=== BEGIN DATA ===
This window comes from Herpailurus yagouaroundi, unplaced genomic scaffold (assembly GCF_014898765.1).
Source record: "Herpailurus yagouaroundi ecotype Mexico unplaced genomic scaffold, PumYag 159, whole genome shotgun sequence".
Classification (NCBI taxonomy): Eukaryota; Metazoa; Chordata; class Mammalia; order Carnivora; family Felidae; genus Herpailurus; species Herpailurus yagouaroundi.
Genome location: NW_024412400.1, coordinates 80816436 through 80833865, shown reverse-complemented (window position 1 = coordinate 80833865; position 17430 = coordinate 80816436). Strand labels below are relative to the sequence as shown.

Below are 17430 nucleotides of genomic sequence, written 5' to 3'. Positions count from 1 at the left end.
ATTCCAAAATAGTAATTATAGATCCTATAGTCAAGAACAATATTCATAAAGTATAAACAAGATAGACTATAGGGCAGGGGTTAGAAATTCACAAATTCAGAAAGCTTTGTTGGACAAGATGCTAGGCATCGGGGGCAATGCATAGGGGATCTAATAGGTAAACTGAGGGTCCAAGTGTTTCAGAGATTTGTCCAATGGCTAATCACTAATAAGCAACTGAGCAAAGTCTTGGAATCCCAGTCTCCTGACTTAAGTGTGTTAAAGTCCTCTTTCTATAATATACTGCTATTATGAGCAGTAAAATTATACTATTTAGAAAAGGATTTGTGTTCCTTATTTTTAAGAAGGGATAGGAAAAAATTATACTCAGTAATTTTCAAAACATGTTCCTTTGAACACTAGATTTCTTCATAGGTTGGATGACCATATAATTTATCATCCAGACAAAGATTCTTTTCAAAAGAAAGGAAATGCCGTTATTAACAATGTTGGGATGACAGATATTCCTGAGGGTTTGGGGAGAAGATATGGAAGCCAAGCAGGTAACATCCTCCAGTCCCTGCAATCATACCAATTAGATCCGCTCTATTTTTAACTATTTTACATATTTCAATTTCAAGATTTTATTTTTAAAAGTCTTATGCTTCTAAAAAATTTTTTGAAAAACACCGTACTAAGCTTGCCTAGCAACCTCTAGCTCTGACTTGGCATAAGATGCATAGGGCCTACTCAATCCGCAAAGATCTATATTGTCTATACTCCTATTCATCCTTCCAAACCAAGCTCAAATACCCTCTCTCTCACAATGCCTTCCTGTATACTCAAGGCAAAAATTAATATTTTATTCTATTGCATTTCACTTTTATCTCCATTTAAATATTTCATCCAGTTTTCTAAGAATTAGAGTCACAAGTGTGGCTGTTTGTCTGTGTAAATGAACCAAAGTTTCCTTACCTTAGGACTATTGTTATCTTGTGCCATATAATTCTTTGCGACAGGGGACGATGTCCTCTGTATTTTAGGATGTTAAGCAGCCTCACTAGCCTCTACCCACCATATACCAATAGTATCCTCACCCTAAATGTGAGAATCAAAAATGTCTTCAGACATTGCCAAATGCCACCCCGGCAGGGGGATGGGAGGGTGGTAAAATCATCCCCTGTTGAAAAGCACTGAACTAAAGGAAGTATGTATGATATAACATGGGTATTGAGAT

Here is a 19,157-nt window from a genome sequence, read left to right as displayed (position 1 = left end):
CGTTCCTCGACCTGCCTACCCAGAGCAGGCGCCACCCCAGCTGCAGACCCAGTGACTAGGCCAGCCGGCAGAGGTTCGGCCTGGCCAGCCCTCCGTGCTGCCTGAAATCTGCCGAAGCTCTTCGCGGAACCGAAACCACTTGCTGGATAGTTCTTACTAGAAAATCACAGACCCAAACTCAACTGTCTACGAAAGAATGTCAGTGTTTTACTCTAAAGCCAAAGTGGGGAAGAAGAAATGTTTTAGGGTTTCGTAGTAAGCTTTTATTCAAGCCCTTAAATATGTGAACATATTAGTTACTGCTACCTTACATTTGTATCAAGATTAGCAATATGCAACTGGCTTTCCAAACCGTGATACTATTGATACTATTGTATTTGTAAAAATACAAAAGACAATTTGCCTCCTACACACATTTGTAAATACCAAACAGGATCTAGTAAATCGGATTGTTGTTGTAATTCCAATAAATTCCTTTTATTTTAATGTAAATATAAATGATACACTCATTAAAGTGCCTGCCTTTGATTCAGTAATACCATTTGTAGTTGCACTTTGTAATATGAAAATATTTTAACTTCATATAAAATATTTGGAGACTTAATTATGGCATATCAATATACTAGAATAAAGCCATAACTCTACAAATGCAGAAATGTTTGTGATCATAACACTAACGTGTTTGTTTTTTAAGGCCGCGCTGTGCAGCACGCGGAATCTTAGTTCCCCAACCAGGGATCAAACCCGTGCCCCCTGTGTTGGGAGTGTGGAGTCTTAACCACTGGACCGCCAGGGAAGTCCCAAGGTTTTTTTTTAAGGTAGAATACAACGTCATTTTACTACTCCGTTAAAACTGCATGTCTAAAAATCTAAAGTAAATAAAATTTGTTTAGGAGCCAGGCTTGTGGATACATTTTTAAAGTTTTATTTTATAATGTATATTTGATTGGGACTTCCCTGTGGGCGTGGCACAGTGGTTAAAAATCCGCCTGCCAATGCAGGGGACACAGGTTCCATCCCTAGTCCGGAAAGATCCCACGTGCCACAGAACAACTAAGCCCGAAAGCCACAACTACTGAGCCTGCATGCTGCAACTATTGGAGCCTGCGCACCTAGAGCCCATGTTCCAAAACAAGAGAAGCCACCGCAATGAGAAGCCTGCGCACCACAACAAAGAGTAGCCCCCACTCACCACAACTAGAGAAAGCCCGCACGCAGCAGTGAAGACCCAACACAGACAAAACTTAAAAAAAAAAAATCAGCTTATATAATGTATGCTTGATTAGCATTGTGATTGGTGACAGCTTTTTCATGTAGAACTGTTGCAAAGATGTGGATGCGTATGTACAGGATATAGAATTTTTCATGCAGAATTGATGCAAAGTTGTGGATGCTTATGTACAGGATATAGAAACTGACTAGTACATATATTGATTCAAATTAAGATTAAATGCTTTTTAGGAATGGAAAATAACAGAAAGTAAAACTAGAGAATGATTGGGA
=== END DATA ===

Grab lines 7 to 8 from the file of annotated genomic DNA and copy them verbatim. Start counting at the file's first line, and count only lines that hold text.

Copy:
Here is a 19,157-nt window from a genome sequence, read left to right as displayed (position 1 = left end):
CGTTCCTCGACCTGCCTACCCAGAGCAGGCGCCACCCCAGCTGCAGACCCAGTGACTAGGCCAGCCGGCAGAGGTTCGGCCTGGCCAGCCCTCCGTGCTGCCTGAAATCTGCCGAAGCTCTTCGCGGAACCGAAACCACTTGCTGGATAGTTCTTACTAGAAAATCACAGACCCAAACTCAACTGTCTACGAAAGAATGTCAGTGTTTTACTCTAAAGCCAAAGTGGGGAAGAAGAAATGTTTTAGGGTTTCGTAGTAAGCTTTTATTCAAGCCCTTAAATATGTGAACATATTAGTTACTGCTACCTTACATTTGTATCAAGATTAGCAATATGCAACTGGCTTTCCAAACCGTGATACTATTGATACTATTGTATTTGTAAAAATACAAAAGACAATTTGCCTCCTACACACATTTGTAAATACCAAACAGGATCTAGTAAATCGGATTGTTGTTGTAATTCCAATAAATTCCTTTTATTTTAATGTAAATATAAATGATACACTCATTAAAGTGCCTGCCTTTGATTCAGTAATACCATTTGTAGTTGCACTTTGTAATATGAAAATATTTTAACTTCATATAAAATATTTGGAGACTTAATTATGGCATATCAATATACTAGAATAAAGCCATAACTCTACAAATGCAGAAATGTTTGTGATCATAACACTAACGTGTTTGTTTTTTAAGGCCGCGCTGTGCAGCACGCGGAATCTTAGTTCCCCAACCAGGGATCAAACCCGTGCCCCCTGTGTTGGGAGTGTGGAGTCTTAACCACTGGACCGCCAGGGAAGTCCCAAGGTTTTTTTTTAAGGTAGAATACAACGTCATTTTACTACTCCGTTAAAACTGCATGTCTAAAAATCTAAAGTAAATAAAATTTGTTTAGGAGCCAGGCTTGTGGATACATTTTTAAAGTTTTATTTTATAATGTATATTTGATTGGGACTTCCCTGTGGGCGTGGCACAGTGGTTAAAAATCCGCCTGCCAATGCAGGGGACACAGGTTCCATCCCTAGTCCGGAAAGATCCCACGTGCCACAGAACAACTAAGCCCGAAAGCCACAACTACTGAGCCTGCATGCTGCAACTATTGGAGCCTGCGCACCTAGAGCCCATGTTCCAAAACAAGAGAAGCCACCGCAATGAGAAGCCTGCGCACCACAACAAAGAGTAGCCCCCACTCACCACAACTAGAGAAAGCCCGCACGCAGCAGTGAAGACCCAACACAGACAAAACTTAAAAAAAAAAAATCAGCTTATATAATGTATGCTTGATTAGCATTGTGATTGGTGACAGCTTTTTCATGTAGAACTGTTGCAAAGATGTGGATGCGTATGTACAGGATATAGAATTTTTCATGCAGAATTGATGCAAAGTTGTGGATGCTTATGTACAGGATATAGAAACTGACTAGTACATATATTGATTCAAATTAAGATTAAATGCTTTTTAGGAATGGAAAATAACAGAAAGTAAAACTAGAGAATGATTGGGA